The Big Lebowski as written by W. Shakespeare

You have to appreciate this for the effort, if nothing else. Adam Bertocci has re-written the entire script of The Funniest Movie Ever (as awarded by me) in the hand of the Bard. Behold:

Be I wrong?

Yea, but verily—

That rug, in faith, tied the room together, did it not?

By my heart, a goodly rug.

And in most miserable tide did this rogue besmirch it.

Prithee, Donald! Thou too eagerly hold’st the mirror up to nature.

My mind races; I might endeavour to seek this gentleman Lebowski.

His name is Lebowski? Verily, ope thine ear; that is thy name, Knave!

On good authority; and his nobleness must oblige. His wife taketh up quarrel and borrows, and they bespoil my rug.

Marry, sir, my heartstrings do you tug;
They urinate upon thy damnèd rug.

[Exeunt severally]

And the great Julianne Moore art scene:

Permit me to explain about the rug—

What cares have you, Lebowski, upon love?

Alack, lady, thy question does me vex.

The physicality of making love;
I’d have you tell me if you like it well.
A myth persists on women of my stripe,
That our body politic renders us in hate
Of acts of love; a most injurious lie.
The enterprise can have in it much zest.
But men who walk with satyrs in the morn
And women swimming nightly ‘twixt the nymphs
Are punished by Oberon for sin
And do the deed compulsively engaged,
Sans joy, sans love, sans everything.

Prithee nay!

Read the entire folio here.

Writing vs. Acting

This is a guest post by Raphael Kepinski, a winner of last year’s Solo Flights Emerging Playwrights Competition presented by the Solo Collective and The Playhouse Theatre Company. Raphael returns this year to perform one of the ’09 winning pieces on April 13. Details at bottom of page.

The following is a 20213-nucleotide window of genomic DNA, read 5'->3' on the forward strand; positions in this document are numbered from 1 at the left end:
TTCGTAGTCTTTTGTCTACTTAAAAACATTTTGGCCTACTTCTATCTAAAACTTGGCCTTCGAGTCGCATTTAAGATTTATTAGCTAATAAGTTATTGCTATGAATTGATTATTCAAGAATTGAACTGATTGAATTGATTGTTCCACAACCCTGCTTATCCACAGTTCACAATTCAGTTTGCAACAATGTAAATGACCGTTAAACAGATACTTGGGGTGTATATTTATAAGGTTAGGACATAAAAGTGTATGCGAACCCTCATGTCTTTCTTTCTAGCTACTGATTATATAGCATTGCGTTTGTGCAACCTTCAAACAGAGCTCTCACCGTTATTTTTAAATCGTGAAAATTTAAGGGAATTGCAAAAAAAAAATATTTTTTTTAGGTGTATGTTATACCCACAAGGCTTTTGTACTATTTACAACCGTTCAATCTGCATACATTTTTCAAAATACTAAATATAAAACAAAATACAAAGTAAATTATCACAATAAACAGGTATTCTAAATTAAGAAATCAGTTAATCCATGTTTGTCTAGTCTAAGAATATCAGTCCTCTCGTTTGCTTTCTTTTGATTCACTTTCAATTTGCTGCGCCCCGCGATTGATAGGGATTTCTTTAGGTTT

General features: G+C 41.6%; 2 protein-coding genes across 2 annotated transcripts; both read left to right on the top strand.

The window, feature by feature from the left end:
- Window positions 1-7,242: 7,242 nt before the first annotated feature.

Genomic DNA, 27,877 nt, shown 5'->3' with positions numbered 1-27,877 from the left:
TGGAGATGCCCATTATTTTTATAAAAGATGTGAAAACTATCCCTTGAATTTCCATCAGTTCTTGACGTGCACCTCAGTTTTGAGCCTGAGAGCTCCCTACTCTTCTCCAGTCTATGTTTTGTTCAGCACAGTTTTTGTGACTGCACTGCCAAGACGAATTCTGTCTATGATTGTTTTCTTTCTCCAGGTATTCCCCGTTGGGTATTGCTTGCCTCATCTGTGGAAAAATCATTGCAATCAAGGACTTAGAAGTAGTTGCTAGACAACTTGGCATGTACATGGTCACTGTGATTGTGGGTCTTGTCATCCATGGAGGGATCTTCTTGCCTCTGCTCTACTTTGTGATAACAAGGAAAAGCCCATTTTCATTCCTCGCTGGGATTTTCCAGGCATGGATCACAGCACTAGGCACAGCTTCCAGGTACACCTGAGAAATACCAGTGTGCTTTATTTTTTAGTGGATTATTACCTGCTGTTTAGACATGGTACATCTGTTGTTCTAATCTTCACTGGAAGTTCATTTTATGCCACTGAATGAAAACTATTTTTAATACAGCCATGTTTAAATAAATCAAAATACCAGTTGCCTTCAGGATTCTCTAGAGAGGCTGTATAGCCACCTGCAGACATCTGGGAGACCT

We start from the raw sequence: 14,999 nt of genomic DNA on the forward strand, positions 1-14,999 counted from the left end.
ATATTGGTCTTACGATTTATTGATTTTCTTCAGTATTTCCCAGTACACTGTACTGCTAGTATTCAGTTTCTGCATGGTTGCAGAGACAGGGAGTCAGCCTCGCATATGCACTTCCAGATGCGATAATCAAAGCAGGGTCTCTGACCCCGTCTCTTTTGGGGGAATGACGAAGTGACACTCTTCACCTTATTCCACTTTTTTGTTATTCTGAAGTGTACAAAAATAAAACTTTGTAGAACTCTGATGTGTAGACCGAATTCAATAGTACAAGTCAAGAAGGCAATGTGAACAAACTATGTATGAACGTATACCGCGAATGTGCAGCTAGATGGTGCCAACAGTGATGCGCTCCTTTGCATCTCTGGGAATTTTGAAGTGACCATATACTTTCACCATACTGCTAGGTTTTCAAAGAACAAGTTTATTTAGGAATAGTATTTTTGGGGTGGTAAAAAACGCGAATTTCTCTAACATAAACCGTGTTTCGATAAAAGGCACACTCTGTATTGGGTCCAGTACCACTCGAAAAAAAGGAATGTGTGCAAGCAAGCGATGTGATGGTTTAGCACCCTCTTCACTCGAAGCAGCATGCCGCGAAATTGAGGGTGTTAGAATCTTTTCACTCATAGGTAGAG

Solo Flights, The Emerging Writers Competition:  Writing vs. Acting
By Raphael Kepinski

raphael-kepinski-headshotLast year I wrote a piece for the Solo Flights Emerging Writers Competition and this year I am reading one. I have been asked to write about my experiences as a writer and as an actor for Solo Flights.

Being a writer is hard.  You have to sit still, at a computer, concentrate, have an idea, fact check, not check Facebook, not play video games, not watch TV, invent characters, think about character arc, have more ideas, type, proofread, print copies, distribute them, submit your work to the dramaturge, take feedback, accept feedback, learn to live with feedback, go back to your computer, make changes, add page numbers, proof read, print more copies, submit them, receive more feedback, live with feedback, more time at the computer, make more changes, submit, feedback, live, computer, proof, print, submit, over and over ad nauseum. It’s tedious work that wracks your brain and tries your patience.